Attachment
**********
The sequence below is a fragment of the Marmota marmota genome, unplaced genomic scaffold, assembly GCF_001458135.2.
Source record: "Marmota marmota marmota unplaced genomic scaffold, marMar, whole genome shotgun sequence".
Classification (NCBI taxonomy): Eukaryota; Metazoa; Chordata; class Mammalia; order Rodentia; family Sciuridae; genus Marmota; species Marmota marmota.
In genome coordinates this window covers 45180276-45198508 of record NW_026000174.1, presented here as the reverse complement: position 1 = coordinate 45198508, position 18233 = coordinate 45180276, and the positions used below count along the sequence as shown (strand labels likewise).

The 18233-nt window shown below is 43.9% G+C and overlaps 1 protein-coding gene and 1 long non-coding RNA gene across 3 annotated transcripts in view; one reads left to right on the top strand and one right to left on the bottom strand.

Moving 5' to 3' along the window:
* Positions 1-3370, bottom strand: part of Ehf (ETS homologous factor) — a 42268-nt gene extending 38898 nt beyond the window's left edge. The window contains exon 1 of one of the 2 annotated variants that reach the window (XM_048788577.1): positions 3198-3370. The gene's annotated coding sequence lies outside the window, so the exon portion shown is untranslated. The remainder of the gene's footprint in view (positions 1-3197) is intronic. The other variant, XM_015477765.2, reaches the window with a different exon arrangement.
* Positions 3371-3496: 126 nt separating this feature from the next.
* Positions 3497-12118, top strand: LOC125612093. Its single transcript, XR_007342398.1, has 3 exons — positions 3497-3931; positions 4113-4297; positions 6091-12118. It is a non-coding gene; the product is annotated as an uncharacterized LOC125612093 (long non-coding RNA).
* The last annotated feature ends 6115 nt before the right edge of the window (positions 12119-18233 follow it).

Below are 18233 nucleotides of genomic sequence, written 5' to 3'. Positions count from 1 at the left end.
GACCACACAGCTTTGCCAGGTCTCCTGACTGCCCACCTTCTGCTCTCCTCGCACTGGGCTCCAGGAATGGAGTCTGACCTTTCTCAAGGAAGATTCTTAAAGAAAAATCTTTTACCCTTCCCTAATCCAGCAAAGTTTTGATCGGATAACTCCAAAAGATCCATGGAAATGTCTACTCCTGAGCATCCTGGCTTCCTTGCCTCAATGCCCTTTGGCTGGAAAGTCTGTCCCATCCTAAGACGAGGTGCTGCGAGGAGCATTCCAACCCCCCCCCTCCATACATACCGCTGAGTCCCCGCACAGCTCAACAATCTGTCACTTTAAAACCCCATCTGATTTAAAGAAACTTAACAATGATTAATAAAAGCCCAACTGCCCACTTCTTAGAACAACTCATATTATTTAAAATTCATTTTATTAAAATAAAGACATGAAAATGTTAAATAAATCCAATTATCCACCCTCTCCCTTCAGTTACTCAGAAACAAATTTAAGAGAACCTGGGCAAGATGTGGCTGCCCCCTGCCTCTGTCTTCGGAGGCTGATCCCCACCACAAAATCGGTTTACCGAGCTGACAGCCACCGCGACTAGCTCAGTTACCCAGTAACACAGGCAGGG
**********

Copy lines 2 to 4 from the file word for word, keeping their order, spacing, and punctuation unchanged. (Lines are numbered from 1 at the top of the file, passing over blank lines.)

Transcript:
Source record: "Marmota marmota marmota unplaced genomic scaffold, marMar, whole genome shotgun sequence".
Classification (NCBI taxonomy): Eukaryota; Metazoa; Chordata; class Mammalia; order Rodentia; family Sciuridae; genus Marmota; species Marmota marmota.
In genome coordinates this window covers 45180276-45198508 of record NW_026000174.1, presented here as the reverse complement: position 1 = coordinate 45198508, position 18233 = coordinate 45180276, and the positions used below count along the sequence as shown (strand labels likewise).